With flat demand across Western Europe last year, sales of Korean cars shot up by 58 per cent over the previous year. They were up another 53 per cent in the first half of this year as overall sales rose by a gentle 5 per cent. The assault on British buyers was even more pronounced.
True, the Koreans still account for less than 2 per cent of Europe's annual 12 million new car sales. But that's an awful lot more than the number of European models selected by last year's 1.25 million Korean new car buyers - just over 4,000. This is what is exercising the Europeans and Americans. They see a re-run of an earlier "unfair trade" issue, with South Korea replacing Japan in the role of the villain.
This time, though, the Europeans have more to worry about. Two decades ago, Japanese companies such as Toyota and Datsun (now called Nissan) were offering unpleasant little boxes whose sole merits seemed to be low prices and high equipment levels. Buyers discovered only later how much more reliable they were than those made locally.The difference this time is that Korean cars are already pretty good, and getting better with every model.
Just as Japan's once-obscure Toyota and Nissan steadily became respected household names, the pushy new Korean kids on the block hope the same will happen to them. For Rover and Ford, Peugeot and Volkswagen, these are the new enemy.
Hyundai, the largest and most conservative of the country's car makers, recently launched its stylish new Tiburon coupe. It is part of a model- broadening policy that will also result in a mini-car by the end of next year and a people-carrier by 1999.
Daewoo is the hungriest of the Koreans - though the recent jail sentence handed out to its founder for bribing politicians may cramp its style. The present cars, based on old General Motors designs, will be replaced next year by three new models designed in-house. There will also be a people-carrier and Fiesta-category model later in the decade.
Kia, now owned 17 per cent by Ford, is generally regarded as the most vulnerable, though it is equally intent on renewing and broadening its range. It bought the rights to make the Lotus Elan - Korea's first roadster - and recently launched a new Omega-category Credos in Korea. The Sportage 4x4 is made under contract by Karmann in Germany. Ssang Yong, the smallest of the Korean makers, is 10 per cent owned by Mercedes-Benz. Plans call for a big production rise and an expansion beyond the present 4x4s with a version of the Mercedes E-class in 1998.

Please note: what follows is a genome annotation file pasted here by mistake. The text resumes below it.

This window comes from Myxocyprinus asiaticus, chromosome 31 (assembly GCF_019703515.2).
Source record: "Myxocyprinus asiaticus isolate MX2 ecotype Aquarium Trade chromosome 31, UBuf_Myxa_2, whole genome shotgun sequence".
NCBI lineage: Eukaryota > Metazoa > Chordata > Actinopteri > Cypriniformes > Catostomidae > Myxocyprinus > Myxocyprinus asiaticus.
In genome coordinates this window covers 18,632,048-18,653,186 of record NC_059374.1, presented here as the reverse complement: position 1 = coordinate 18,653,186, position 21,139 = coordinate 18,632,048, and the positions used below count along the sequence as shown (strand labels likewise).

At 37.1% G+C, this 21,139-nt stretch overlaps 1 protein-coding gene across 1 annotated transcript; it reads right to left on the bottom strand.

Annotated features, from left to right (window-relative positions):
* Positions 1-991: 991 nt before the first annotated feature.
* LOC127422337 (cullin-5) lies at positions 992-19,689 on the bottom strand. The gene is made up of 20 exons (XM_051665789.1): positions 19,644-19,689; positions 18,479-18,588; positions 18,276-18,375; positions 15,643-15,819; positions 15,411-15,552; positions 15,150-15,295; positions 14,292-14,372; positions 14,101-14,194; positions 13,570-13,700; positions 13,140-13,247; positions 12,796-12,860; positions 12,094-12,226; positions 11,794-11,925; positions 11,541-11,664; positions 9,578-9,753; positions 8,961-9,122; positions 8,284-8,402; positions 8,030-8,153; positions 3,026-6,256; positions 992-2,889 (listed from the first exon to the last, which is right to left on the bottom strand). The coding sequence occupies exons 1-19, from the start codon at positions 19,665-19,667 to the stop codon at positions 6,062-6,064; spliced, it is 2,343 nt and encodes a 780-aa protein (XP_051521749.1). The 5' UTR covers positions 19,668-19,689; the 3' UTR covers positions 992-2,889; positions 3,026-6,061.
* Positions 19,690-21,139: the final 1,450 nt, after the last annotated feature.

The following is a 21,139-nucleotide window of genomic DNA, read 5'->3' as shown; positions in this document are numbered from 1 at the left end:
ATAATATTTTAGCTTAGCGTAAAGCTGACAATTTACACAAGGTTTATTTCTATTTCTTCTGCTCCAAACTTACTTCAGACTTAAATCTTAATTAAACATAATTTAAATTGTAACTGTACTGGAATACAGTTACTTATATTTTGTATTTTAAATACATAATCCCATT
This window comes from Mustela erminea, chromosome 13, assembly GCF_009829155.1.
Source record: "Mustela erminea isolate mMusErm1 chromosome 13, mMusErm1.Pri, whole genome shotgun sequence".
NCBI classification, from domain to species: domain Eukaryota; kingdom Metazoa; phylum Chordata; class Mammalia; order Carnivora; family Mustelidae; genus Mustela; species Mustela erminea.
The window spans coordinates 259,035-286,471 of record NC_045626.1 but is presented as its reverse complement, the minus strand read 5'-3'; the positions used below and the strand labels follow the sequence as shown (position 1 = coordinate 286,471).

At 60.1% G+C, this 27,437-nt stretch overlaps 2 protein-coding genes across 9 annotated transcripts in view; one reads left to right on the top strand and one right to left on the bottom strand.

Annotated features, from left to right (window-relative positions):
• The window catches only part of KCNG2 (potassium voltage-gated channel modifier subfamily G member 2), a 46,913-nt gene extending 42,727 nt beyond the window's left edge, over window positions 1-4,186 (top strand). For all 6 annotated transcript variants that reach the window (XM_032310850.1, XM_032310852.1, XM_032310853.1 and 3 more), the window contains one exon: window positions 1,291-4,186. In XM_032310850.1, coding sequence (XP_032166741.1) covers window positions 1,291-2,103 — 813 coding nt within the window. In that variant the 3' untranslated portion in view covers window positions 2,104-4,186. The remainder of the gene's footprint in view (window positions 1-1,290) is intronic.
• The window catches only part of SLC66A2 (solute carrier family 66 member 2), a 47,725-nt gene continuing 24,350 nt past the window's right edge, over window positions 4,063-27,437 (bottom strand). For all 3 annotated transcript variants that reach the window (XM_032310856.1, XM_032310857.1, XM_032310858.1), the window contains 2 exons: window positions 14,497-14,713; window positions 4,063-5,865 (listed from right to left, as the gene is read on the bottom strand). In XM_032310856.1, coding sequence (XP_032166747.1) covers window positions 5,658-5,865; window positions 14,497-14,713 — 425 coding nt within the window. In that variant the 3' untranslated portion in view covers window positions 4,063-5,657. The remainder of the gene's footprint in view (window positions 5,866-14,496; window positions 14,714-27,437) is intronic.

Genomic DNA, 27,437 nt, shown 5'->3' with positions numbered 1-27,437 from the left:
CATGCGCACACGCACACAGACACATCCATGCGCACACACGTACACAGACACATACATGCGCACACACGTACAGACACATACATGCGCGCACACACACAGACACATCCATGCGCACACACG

Samsung, perhaps the wealthiest of Korea's big chaebol, or industrial groups, has long nurtured ambitions to enter the car business. It recently started making lorries and will follow with cars in 1998. Initially, they will be Nissan-based, but, like other Korean companies, it plans to become self-sufficient in vehicle technology over the long term.
As well as new models, all are frenetically building factories in Korea and around the world to produce them. Hyundai, Daewoo and Samsung all want to be among the world's 10 biggest car makers by producing more than 2 million cars a year by early next century. If that happens, says the Economist Intelligence Unit, Korea's domestic and overseas car production could rank third to those of the US and Japan in a little more than a decade. And if that happens, that would make Korea's car industry bigger than Germany's. If that sounds fanciful, no one who has studied the Korean record in steel-making, ship-building and chip production pooh-poohs the car ambitions. The country, as poor as India after the Korean War, has come a very long way fast.
Worryingly for Western companies, their new Korean competitors are redefining traditional concepts of hard work and ambition. The phenomenal drive stems from the country's colonised and war-torn history. Park Sung-Hak, president of Daewoo Corporation, says: "There isn't time to walk. We have to run all the time." The Koreans' energy makes the Japanese look tardy in comparison - and Europeans and Americans positively slothful. The Koreans are collectively creating a major indigenous motor industry where none existed three decades ago. They may be following the Japanese precedent, but they're trying to do so in half the time.
Not that the advance will be without hurdles. While Korean car producers are making every effort to become more self-sufficient, they are still reliant on too much imported technology. It is the same in the component field, a potentially bigger handicap because the country lacks the large independent supplier base essential for any industry. Labour costs are increasing, and the country's trade unions are able to exercise freedoms never enjoyed under military rule. There is sporadic industrial unrest.
With limited growth in domestic demand, the only way Korean car companies can fill all their new production lines is by exports. But while exports gained a big boost when the strong yen hampered the Japanese, the Koreans are now handicapped by their own more powerful currency. At the same time, their no-holds-barred export policy is also beginning to face protectionist calls from Europe and the US.
Nevertheless, the Korean record so far makes an uncomfortable contrast with the car industry in Britain. Korea, which overtook Britain as a car maker four years ago, will this year produce 2.2 million passenger cars, compared with 1.6 million in Britain. It's not just a question of numbers, though: Korea's car makers remain independent and increasingly self-sufficient, while every one of Britain's big car companies has been taken over by an overseas company.Reuse content